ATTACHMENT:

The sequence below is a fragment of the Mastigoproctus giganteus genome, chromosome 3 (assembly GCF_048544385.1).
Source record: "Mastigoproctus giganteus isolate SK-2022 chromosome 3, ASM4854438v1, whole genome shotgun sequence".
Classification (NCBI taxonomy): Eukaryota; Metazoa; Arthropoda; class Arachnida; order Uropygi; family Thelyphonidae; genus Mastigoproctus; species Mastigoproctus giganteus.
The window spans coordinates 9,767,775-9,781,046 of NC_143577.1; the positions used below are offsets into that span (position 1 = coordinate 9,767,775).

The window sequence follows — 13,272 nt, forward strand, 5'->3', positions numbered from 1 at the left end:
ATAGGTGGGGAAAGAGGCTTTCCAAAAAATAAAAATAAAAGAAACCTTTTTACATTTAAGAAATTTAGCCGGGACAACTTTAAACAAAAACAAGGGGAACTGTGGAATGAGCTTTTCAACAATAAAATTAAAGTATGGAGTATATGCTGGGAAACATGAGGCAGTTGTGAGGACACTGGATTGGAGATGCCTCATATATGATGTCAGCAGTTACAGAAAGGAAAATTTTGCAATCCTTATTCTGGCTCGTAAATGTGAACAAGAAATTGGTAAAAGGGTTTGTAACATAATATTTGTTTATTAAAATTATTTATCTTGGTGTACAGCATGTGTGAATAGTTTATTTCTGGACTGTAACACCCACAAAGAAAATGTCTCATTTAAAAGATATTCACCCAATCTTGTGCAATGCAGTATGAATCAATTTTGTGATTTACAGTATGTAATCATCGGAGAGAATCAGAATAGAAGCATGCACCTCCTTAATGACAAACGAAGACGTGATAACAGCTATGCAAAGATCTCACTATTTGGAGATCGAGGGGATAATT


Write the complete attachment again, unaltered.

The sequence below is a fragment of the Mastigoproctus giganteus genome, chromosome 3 (assembly GCF_048544385.1).
Source record: "Mastigoproctus giganteus isolate SK-2022 chromosome 3, ASM4854438v1, whole genome shotgun sequence".
Classification (NCBI taxonomy): Eukaryota; Metazoa; Arthropoda; class Arachnida; order Uropygi; family Thelyphonidae; genus Mastigoproctus; species Mastigoproctus giganteus.
The window spans coordinates 9,767,775-9,781,046 of NC_143577.1; the positions used below are offsets into that span (position 1 = coordinate 9,767,775).

The window sequence follows — 13,272 nt, forward strand, 5'->3', positions numbered from 1 at the left end:
ATAGGTGGGGAAAGAGGCTTTCCAAAAAATAAAAATAAAAGAAACCTTTTTACATTTAAGAAATTTAGCCGGGACAACTTTAAACAAAAACAAGGGGAACTGTGGAATGAGCTTTTCAACAATAAAATTAAAGTATGGAGTATATGCTGGGAAACATGAGGCAGTTGTGAGGACACTGGATTGGAGATGCCTCATATATGATGTCAGCAGTTACAGAAAGGAAAATTTTGCAATCCTTATTCTGGCTCGTAAATGTGAACAAGAAATTGGTAAAAGGGTTTGTAACATAATATTTGTTTATTAAAATTATTTATCTTGGTGTACAGCATGTGTGAATAGTTTATTTCTGGACTGTAACACCCACAAAGAAAATGTCTCATTTAAAAGATATTCACCCAATCTTGTGCAATGCAGTATGAATCAATTTTGTGATTTACAGTATGTAATCATCGGAGAGAATCAGAATAGAAGCATGCACCTCCTTAATGACAAACGAAGACGTGATAACAGCTATGCAAAGATCTCACTATTTGGAGATCGAGGGGATAATT